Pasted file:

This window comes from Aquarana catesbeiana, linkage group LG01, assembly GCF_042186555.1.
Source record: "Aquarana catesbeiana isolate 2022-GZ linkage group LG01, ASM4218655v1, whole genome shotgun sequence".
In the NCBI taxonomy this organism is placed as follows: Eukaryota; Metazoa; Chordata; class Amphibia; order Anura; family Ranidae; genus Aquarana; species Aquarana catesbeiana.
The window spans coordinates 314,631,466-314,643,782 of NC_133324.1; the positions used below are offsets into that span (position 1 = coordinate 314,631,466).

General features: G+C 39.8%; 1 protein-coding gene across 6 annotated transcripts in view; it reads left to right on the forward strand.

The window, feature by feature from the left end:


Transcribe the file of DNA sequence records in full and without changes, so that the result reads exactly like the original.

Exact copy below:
This window comes from Aquarana catesbeiana, linkage group LG01, assembly GCF_042186555.1.
Source record: "Aquarana catesbeiana isolate 2022-GZ linkage group LG01, ASM4218655v1, whole genome shotgun sequence".
In the NCBI taxonomy this organism is placed as follows: Eukaryota; Metazoa; Chordata; class Amphibia; order Anura; family Ranidae; genus Aquarana; species Aquarana catesbeiana.
The window spans coordinates 314,631,466-314,643,782 of NC_133324.1; the positions used below are offsets into that span (position 1 = coordinate 314,631,466).

General features: G+C 39.8%; 1 protein-coding gene across 6 annotated transcripts in view; it reads left to right on the forward strand.

The window, feature by feature from the left end: